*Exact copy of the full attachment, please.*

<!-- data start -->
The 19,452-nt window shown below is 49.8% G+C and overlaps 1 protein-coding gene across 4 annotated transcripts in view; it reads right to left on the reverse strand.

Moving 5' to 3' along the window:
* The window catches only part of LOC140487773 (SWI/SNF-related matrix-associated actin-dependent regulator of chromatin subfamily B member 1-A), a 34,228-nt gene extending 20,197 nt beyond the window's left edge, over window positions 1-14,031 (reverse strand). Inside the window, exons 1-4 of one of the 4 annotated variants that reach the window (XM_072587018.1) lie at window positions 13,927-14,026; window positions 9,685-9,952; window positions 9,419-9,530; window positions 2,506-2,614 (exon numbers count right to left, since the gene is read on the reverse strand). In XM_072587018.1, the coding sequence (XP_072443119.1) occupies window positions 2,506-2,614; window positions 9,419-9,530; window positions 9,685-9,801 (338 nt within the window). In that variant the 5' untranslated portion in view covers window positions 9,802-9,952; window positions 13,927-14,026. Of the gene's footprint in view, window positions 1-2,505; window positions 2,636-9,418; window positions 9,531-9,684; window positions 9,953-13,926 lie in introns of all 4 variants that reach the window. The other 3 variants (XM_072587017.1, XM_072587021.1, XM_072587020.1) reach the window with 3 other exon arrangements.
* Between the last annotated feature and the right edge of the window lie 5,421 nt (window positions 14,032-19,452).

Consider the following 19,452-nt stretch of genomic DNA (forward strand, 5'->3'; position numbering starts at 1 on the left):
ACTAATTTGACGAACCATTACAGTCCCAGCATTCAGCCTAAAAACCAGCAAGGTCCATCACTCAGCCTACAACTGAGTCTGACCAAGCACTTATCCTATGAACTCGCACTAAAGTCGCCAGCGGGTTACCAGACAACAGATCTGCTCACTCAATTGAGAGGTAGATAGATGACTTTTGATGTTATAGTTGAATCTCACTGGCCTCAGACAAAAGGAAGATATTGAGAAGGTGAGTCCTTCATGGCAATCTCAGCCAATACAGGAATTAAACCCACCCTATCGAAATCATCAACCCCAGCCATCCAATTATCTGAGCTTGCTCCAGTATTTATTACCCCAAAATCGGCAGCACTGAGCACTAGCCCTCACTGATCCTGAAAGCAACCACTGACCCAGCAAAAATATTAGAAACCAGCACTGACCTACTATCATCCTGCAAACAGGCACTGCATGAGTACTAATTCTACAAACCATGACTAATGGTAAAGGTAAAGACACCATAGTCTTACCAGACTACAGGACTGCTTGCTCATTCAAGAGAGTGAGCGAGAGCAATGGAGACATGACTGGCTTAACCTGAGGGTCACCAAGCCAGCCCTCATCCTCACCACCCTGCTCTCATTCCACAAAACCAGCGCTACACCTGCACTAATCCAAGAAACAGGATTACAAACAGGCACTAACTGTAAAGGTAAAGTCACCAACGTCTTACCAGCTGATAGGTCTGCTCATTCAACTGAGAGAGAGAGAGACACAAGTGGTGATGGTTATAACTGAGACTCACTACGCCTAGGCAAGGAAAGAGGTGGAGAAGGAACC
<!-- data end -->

The 19,452-nt window shown below is 49.8% G+C and overlaps 1 protein-coding gene across 4 annotated transcripts in view; it reads right to left on the reverse strand.

Moving 5' to 3' along the window:
* The window catches only part of LOC140487773 (SWI/SNF-related matrix-associated actin-dependent regulator of chromatin subfamily B member 1-A), a 34,228-nt gene extending 20,197 nt beyond the window's left edge, over window positions 1-14,031 (reverse strand). Inside the window, exons 1-4 of one of the 4 annotated variants that reach the window (XM_072587018.1) lie at window positions 13,927-14,026; window positions 9,685-9,952; window positions 9,419-9,530; window positions 2,506-2,614 (exon numbers count right to left, since the gene is read on the reverse strand). In XM_072587018.1, the coding sequence (XP_072443119.1) occupies window positions 2,506-2,614; window positions 9,419-9,530; window positions 9,685-9,801 (338 nt within the window). In that variant the 5' untranslated portion in view covers window positions 9,802-9,952; window positions 13,927-14,026. Of the gene's footprint in view, window positions 1-2,505; window positions 2,636-9,418; window positions 9,531-9,684; window positions 9,953-13,926 lie in introns of all 4 variants that reach the window. The other 3 variants (XM_072587017.1, XM_072587021.1, XM_072587020.1) reach the window with 3 other exon arrangements.
* Between the last annotated feature and the right edge of the window lie 5,421 nt (window positions 14,032-19,452).

Consider the following 19,452-nt stretch of genomic DNA (forward strand, 5'->3'; position numbering starts at 1 on the left):
ACTAATTTGACGAACCATTACAGTCCCAGCATTCAGCCTAAAAACCAGCAAGGTCCATCACTCAGCCTACAACTGAGTCTGACCAAGCACTTATCCTATGAACTCGCACTAAAGTCGCCAGCGGGTTACCAGACAACAGATCTGCTCACTCAATTGAGAGGTAGATAGATGACTTTTGATGTTATAGTTGAATCTCACTGGCCTCAGACAAAAGGAAGATATTGAGAAGGTGAGTCCTTCATGGCAATCTCAGCCAATACAGGAATTAAACCCACCCTATCGAAATCATCAACCCCAGCCATCCAATTATCTGAGCTTGCTCCAGTATTTATTACCCCAAAATCGGCAGCACTGAGCACTAGCCCTCACTGATCCTGAAAGCAACCACTGACCCAGCAAAAATATTAGAAACCAGCACTGACCTACTATCATCCTGCAAACAGGCACTGCATGAGTACTAATTCTACAAACCATGACTAATGGTAAAGGTAAAGACACCATAGTCTTACCAGACTACAGGACTGCTTGCTCATTCAAGAGAGTGAGCGAGAGCAATGGAGACATGACTGGCTTAACCTGAGGGTCACCAAGCCAGCCCTCATCCTCACCACCCTGCTCTCATTCCACAAAACCAGCGCTACACCTGCACTAATCCAAGAAACAGGATTACAAACAGGCACTAACTGTAAAGGTAAAGTCACCAACGTCTTACCAGCTGATAGGTCTGCTCATTCAACTGAGAGAGAGAGAGACACAAGTGGTGATGGTTATAACTGAGACTCACTACGCCTAGGCAAGGAAAGAGGTGGAGAAGGAACC